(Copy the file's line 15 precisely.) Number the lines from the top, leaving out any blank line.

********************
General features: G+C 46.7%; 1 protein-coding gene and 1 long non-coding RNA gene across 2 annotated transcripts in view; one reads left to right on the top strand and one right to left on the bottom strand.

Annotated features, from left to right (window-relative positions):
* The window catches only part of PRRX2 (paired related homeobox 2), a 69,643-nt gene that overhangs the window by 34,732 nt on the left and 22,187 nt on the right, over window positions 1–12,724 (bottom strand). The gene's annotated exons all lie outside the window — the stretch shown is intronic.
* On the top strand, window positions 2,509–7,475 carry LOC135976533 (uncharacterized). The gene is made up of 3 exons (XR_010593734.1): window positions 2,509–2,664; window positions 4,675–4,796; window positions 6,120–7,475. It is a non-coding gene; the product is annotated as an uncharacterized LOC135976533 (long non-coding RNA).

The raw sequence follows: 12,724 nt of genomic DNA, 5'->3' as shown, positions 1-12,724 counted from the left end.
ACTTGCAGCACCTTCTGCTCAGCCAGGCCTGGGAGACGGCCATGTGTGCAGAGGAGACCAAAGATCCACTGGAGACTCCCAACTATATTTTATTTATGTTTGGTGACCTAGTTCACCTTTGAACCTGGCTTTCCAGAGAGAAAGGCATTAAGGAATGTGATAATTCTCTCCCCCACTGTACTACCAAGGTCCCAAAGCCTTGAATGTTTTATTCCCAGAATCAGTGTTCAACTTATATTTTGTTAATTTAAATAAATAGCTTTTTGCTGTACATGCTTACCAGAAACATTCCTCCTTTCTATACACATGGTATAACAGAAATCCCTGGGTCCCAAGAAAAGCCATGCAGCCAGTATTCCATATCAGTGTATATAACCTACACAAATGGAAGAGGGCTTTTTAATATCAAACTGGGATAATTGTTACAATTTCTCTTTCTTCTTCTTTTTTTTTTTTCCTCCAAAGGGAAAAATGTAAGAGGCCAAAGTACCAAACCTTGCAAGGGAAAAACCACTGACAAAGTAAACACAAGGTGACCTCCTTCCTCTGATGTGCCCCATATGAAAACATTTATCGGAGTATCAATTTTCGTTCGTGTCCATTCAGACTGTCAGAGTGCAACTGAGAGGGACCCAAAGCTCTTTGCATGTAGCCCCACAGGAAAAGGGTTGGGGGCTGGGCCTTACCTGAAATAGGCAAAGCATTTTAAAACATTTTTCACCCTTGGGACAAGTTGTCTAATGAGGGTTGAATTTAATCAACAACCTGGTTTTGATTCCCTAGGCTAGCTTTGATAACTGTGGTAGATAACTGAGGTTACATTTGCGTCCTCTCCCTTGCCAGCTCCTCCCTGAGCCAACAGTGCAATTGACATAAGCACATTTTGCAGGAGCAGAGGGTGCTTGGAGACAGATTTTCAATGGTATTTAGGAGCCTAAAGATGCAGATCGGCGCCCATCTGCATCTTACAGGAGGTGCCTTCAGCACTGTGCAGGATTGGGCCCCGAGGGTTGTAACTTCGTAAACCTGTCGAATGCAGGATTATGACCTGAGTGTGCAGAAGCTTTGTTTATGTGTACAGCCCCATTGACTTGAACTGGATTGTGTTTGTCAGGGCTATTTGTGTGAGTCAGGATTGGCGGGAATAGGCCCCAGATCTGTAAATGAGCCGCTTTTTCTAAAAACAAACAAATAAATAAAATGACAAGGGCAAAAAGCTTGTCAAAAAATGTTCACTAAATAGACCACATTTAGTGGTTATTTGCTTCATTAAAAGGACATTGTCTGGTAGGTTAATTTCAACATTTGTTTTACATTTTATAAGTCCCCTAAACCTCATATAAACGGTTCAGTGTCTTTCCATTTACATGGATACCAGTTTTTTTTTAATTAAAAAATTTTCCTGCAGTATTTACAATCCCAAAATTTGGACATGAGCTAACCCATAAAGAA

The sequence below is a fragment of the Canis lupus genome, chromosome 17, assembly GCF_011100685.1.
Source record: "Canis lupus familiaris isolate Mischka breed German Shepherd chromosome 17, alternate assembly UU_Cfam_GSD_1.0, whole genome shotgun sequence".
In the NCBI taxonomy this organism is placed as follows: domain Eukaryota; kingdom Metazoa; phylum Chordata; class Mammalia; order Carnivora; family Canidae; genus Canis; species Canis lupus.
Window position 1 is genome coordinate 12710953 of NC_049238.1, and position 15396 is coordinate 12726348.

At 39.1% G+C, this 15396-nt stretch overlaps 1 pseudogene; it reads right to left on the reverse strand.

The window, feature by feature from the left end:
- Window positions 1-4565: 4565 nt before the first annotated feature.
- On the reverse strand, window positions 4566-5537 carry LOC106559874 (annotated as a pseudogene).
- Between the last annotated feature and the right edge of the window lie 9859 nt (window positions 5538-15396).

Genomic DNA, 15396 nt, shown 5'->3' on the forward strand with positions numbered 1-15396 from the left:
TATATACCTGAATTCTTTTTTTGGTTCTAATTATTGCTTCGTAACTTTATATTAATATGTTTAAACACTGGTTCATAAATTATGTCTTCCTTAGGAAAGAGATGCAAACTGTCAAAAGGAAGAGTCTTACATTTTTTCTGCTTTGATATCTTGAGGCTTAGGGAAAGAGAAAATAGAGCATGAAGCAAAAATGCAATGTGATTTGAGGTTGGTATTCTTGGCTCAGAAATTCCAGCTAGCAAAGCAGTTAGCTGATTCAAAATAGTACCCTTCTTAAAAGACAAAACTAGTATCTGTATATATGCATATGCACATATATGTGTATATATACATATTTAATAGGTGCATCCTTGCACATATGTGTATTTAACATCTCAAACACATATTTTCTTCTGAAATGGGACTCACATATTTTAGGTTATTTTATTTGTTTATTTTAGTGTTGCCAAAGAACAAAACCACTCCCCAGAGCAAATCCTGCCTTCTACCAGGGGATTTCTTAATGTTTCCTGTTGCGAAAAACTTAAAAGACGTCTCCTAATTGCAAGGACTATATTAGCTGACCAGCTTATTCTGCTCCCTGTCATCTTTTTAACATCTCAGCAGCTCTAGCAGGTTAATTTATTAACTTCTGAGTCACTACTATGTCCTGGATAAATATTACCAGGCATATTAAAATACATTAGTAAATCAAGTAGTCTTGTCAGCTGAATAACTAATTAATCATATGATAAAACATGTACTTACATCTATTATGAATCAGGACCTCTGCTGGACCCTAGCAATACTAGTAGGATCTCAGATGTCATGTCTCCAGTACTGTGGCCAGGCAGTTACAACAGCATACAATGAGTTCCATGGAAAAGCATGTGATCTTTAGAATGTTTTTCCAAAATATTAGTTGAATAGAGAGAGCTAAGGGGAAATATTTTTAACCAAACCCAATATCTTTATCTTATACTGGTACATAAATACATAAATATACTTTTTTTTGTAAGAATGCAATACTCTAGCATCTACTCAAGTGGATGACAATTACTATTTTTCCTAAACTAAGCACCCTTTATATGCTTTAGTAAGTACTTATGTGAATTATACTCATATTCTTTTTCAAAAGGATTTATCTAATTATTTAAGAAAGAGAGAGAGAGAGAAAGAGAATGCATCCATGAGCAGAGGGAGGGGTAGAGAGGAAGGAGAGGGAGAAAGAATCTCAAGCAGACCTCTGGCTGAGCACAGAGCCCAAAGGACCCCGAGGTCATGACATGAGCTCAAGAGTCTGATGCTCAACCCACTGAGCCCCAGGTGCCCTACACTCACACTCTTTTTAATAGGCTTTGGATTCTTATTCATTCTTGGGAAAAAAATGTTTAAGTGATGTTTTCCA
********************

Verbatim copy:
- Between the last annotated feature and the right edge of the window lie 9859 nt (window positions 5538-15396).